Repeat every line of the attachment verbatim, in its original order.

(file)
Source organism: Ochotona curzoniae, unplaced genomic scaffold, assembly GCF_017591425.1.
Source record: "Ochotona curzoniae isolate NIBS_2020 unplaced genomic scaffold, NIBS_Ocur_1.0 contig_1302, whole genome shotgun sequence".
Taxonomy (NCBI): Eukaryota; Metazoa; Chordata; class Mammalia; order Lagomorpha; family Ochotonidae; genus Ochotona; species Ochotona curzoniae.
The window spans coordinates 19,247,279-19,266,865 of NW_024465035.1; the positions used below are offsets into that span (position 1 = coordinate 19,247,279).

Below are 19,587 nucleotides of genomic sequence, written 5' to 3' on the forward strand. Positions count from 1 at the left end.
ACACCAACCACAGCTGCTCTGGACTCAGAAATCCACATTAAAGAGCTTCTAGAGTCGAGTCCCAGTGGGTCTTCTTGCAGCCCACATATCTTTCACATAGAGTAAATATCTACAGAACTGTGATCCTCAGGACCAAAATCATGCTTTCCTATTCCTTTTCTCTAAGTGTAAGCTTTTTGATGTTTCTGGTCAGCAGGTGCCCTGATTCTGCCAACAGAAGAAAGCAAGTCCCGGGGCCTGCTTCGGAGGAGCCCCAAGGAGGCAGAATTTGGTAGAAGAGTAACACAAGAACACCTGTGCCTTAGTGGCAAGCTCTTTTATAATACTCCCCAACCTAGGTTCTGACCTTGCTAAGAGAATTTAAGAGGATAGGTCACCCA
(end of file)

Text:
Source organism: Ochotona curzoniae, unplaced genomic scaffold, assembly GCF_017591425.1.
Source record: "Ochotona curzoniae isolate NIBS_2020 unplaced genomic scaffold, NIBS_Ocur_1.0 contig_1302, whole genome shotgun sequence".
Taxonomy (NCBI): Eukaryota; Metazoa; Chordata; class Mammalia; order Lagomorpha; family Ochotonidae; genus Ochotona; species Ochotona curzoniae.
The window spans coordinates 19,247,279-19,266,865 of NW_024465035.1; the positions used below are offsets into that span (position 1 = coordinate 19,247,279).

Below are 19,587 nucleotides of genomic sequence, written 5' to 3' on the forward strand. Positions count from 1 at the left end.
ACACCAACCACAGCTGCTCTGGACTCAGAAATCCACATTAAAGAGCTTCTAGAGTCGAGTCCCAGTGGGTCTTCTTGCAGCCCACATATCTTTCACATAGAGTAAATATCTACAGAACTGTGATCCTCAGGACCAAAATCATGCTTTCCTATTCCTTTTCTCTAAGTGTAAGCTTTTTGATGTTTCTGGTCAGCAGGTGCCCTGATTCTGCCAACAGAAGAAAGCAAGTCCCGGGGCCTGCTTCGGAGGAGCCCCAAGGAGGCAGAATTTGGTAGAAGAGTAACACAAGAACACCTGTGCCTTAGTGGCAAGCTCTTTTATAATACTCCCCAACCTAGGTTCTGACCTTGCTAAGAGAATTTAAGAGGATAGGTCACCCA